The Way of Tenderness
In The Way of Tenderness, Zen priest Zenju Earthlyn Manuel brings Buddhist philosophies of emptiness and appearance to bear on race, sexuality, and gender, using wisdom forged through personal experience and practice to rethink problems of identity and privilege.
Manuel brings her own experiences into conversation with Buddhism to square our ultimately empty nature with superficial perspectives of everyday life. Her hard-won insights reveal that dry wisdom alone is not sufficient to heal the wounds of the marginalized; an effective practice must embrace the tenderness found where conventional reality and emptiness intersect. Only warmth and compassion can cure hatred and heal the damage it wreaks within us.
The foreword was written by Dr. Charles Johnson who is the author of four novels Faith and the Good Thing (1974), Oxherding Tale (1982), Middle Passage (1990), and Dreamer (Scribner, l998); three collection of short stories, and several dharma books including Taming the Ox: Buddhist Stories, and Reflections on Politics, Race, Culture, and Spiritual Practice (Shambhala Publications).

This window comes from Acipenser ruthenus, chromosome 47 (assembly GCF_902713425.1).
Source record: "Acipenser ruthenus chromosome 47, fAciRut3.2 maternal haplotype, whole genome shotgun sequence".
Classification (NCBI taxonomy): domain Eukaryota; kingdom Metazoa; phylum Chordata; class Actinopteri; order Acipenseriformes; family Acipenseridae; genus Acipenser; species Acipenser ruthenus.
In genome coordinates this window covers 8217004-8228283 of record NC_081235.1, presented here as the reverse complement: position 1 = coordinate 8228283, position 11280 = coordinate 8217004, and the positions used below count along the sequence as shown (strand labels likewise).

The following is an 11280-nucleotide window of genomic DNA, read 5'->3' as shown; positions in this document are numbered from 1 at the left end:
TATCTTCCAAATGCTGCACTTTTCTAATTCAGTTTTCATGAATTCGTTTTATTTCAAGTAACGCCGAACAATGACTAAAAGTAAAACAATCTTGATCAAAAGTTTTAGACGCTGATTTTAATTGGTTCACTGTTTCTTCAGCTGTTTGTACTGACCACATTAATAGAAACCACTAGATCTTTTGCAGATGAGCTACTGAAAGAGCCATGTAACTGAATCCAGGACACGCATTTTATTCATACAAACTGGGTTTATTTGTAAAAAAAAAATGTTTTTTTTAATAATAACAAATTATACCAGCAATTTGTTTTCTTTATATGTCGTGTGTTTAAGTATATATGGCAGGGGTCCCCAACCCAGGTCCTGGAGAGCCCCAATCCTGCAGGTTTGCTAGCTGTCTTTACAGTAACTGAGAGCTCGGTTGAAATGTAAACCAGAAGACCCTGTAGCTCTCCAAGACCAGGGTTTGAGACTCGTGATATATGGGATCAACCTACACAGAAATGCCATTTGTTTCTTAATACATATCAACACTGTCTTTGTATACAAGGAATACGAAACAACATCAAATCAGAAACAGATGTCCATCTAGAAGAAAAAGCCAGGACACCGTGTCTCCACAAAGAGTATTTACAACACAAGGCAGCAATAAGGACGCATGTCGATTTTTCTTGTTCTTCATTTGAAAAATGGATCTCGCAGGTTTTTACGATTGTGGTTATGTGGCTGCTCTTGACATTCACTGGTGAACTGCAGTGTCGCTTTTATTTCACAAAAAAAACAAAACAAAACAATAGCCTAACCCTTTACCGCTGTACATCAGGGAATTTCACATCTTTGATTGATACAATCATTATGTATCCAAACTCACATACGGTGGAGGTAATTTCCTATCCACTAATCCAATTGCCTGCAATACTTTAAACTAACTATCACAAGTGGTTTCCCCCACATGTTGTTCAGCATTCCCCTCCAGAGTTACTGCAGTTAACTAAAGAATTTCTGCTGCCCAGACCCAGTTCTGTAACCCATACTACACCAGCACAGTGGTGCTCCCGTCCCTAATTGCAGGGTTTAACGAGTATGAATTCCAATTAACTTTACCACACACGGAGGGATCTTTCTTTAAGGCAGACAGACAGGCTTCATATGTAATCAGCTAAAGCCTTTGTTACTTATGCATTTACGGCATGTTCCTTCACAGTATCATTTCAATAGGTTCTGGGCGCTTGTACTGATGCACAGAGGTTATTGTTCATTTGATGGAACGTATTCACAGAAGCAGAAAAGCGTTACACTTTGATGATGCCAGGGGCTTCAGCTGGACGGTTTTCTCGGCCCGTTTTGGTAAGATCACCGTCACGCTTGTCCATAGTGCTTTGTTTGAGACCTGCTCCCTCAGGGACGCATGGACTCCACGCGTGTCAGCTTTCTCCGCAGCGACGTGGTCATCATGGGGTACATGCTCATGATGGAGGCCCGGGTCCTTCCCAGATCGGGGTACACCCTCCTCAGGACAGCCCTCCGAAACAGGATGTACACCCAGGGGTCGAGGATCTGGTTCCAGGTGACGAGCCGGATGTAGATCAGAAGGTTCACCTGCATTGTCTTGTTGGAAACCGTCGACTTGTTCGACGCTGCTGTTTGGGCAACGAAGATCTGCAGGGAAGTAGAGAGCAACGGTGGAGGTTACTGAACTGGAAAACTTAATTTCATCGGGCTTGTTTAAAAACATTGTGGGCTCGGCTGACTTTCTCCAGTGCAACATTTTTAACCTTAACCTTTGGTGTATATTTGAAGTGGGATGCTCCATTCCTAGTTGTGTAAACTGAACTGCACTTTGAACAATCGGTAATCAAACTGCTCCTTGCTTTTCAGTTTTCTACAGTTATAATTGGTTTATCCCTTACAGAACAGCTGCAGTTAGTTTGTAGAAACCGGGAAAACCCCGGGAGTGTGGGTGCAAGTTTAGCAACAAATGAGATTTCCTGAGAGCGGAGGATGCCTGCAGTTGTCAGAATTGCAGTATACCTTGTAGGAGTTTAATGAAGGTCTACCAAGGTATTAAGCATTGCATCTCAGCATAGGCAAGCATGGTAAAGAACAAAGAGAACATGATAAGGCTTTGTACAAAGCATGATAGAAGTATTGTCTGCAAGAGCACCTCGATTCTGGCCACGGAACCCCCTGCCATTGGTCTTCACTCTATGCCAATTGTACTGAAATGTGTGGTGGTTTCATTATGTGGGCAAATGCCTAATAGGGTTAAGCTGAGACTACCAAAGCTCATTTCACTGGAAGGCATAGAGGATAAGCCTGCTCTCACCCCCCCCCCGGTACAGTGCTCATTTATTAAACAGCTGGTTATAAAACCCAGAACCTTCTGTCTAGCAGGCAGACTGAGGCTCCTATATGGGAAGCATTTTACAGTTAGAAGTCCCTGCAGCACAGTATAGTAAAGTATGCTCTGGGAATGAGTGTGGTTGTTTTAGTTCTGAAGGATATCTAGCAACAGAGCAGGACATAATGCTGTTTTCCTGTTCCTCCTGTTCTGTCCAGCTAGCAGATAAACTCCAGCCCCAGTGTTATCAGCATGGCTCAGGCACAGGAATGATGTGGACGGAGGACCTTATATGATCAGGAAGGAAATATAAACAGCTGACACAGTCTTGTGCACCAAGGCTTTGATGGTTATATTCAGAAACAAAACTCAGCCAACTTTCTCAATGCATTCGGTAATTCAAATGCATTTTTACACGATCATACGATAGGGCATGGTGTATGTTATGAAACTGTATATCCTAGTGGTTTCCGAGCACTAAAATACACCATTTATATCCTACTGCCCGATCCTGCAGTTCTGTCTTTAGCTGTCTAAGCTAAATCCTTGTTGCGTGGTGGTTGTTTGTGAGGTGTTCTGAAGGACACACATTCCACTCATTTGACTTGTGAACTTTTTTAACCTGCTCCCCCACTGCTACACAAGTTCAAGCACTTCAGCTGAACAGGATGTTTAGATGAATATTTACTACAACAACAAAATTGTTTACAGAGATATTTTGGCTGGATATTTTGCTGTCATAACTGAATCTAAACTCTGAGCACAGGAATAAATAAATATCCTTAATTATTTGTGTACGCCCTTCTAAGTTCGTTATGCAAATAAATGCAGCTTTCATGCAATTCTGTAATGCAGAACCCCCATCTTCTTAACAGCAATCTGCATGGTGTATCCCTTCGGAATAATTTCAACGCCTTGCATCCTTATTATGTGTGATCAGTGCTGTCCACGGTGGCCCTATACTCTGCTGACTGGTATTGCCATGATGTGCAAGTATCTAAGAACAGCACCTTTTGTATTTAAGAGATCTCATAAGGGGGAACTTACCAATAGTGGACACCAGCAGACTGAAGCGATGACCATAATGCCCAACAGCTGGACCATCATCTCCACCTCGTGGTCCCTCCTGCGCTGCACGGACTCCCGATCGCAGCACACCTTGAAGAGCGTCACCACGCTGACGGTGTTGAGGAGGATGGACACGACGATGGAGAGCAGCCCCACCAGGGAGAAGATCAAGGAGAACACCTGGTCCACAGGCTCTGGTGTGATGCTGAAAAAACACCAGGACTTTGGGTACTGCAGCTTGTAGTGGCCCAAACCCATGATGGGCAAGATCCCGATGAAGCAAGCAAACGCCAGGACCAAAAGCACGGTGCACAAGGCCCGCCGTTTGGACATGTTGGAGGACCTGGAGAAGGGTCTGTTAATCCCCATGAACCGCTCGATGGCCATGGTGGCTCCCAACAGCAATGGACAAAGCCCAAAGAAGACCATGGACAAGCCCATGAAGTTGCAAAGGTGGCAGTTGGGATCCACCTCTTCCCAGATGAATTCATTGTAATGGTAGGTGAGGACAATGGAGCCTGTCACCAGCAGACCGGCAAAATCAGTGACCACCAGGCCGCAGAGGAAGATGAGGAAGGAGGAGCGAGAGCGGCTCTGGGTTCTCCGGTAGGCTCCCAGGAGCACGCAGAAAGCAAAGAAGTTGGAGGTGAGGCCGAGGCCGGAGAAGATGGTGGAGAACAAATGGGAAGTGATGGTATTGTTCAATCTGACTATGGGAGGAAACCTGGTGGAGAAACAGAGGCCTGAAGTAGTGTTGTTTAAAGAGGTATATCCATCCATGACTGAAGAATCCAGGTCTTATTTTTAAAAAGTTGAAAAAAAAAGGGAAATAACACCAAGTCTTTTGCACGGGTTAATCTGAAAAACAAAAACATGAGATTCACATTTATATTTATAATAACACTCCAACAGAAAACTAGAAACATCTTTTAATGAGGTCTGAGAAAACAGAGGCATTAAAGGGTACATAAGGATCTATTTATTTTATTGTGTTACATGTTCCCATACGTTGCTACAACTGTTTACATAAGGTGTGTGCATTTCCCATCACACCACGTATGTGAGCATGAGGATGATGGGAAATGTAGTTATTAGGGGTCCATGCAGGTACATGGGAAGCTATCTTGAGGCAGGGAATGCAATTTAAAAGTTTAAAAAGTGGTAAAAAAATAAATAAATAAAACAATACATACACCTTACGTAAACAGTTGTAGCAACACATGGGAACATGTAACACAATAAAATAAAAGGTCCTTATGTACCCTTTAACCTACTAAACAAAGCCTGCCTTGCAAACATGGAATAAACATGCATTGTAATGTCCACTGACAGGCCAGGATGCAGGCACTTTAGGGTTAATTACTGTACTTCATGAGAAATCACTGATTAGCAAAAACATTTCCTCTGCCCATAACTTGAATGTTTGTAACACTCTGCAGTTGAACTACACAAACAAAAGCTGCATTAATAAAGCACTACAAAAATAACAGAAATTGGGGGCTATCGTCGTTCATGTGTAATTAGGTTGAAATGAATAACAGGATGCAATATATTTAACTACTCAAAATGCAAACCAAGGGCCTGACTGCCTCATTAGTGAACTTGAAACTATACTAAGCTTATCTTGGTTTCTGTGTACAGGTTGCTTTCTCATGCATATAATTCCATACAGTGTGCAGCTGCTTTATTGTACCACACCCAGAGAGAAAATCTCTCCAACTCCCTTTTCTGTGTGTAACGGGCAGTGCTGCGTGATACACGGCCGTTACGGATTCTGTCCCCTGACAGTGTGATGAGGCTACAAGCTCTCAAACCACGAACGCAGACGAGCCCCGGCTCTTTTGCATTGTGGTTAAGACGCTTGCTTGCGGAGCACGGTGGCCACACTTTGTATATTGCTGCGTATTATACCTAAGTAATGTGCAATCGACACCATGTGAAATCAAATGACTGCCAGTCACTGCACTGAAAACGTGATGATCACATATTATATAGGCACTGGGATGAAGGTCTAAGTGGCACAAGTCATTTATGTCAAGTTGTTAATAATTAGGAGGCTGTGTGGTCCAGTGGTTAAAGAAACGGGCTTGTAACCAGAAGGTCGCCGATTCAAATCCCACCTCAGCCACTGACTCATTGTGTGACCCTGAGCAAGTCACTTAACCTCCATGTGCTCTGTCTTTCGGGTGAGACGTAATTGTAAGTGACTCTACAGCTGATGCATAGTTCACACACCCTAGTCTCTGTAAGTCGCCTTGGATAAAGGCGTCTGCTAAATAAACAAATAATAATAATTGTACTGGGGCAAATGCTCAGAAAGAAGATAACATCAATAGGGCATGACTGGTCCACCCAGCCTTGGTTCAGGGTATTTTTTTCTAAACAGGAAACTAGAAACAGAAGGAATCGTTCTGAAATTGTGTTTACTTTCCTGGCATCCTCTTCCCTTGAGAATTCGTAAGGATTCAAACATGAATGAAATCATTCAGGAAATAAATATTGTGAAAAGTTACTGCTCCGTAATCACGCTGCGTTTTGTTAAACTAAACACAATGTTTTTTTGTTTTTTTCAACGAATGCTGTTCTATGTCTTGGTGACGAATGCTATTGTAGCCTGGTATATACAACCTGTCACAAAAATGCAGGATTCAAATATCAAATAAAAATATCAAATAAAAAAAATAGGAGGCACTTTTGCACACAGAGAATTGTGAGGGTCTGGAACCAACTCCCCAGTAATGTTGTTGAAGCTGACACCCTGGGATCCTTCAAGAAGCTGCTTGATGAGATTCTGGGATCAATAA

Also available at AUDIBLE.COM. A sample reading is available there.
The book was featured in Buddhadharma Buddhist Journal – click on the name here: The Wisdom In My Bones_Zenju Earthlyn Manuel-1
Here are some reviews of my book: